Posted by: Karlo Berkovich
The Canadian Football League in many ways represents what so many sports fans claim to want — a return to simpler times when athletes were less self-absorbed and when the players on the field actually earned, in most cases, less than the people watching them.
But the incestuous nature of the league does feed into the arguments of those who label the league bush. Even a Canadian Football lover would admit that.
For instance . . . The Saskatchewan Roughriders just fired general manager Roy Shivers. His replacement will likely be the CFL's resident GM for hire, Eric Tillman, who bounces back and forth from TV jobs to CFL GM jobs so often he should lay claim to Mike (Pinball) Clemons' nickname.
Then there's Joe Pao Pao, who has coached just about every CFL team — including teams managed by Tillman — never wins many games, yet this season finds himself as offensive coordinator of one of the worst offensive teams in the league, the Hamilton Tiger-Cats.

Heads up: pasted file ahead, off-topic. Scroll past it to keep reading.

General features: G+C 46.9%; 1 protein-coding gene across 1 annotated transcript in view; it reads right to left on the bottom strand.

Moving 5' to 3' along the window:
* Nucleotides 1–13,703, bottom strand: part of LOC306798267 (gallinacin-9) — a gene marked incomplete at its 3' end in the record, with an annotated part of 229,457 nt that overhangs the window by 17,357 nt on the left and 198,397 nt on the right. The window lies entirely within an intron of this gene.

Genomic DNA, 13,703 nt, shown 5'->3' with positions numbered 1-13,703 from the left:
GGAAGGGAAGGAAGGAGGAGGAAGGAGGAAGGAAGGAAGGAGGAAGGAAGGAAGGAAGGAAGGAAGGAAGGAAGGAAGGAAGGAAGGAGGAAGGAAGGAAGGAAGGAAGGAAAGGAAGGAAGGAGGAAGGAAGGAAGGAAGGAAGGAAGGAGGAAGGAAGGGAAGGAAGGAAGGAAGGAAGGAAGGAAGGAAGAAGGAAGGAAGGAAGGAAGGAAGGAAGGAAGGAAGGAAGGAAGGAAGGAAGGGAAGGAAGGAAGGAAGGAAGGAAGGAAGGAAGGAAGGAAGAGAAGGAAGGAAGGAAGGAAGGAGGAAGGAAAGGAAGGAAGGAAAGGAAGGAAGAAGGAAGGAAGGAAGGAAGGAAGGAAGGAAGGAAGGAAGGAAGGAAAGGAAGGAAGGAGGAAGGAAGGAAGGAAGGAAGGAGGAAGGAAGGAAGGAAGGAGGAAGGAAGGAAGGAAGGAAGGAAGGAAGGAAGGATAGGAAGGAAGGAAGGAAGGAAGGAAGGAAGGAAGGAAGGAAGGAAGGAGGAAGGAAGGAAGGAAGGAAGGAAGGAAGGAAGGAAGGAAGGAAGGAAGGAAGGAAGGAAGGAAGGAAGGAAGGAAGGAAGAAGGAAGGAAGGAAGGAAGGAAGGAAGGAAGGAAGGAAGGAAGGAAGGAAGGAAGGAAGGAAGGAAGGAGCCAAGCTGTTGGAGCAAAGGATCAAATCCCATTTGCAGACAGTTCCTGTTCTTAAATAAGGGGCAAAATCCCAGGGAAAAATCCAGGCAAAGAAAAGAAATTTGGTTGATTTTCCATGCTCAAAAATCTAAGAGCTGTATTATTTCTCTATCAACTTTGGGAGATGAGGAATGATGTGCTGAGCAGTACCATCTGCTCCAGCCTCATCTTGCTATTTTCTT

How does Pao Pao keep getting — and keeping — jobs?
And couldn't the Ticats do any better than bringing back Ron Lancaster?
How do so many of these coaches — Dave Ritchie, once the Winnipeg Blue Bombers coach and now the B.C. Lions offensive coordinator and, no doubt, soon to be a head coach somewhere else — stay employed beyond their best-before dates?
Danny Barrett is another one. The Riders make a big to-do about the fact he's coached more regular-season games than any Rider coach in history. They don't mention that in six seasons prior to 2006, Barrett has just one plus-.500 won-lost record as head coach and the team is 4-5 so far this year.
Recycled coaches and managers exist in every pro sports league, but this is one area where the CFL is definitely the unchallenged champion.
Perhaps all this recycling of old ideas is one of the reasons — beyond a current dearth of quality quarterbacks — that CFL games have been so uncharacteristically unwatchable this season.
A fresh approach is needed.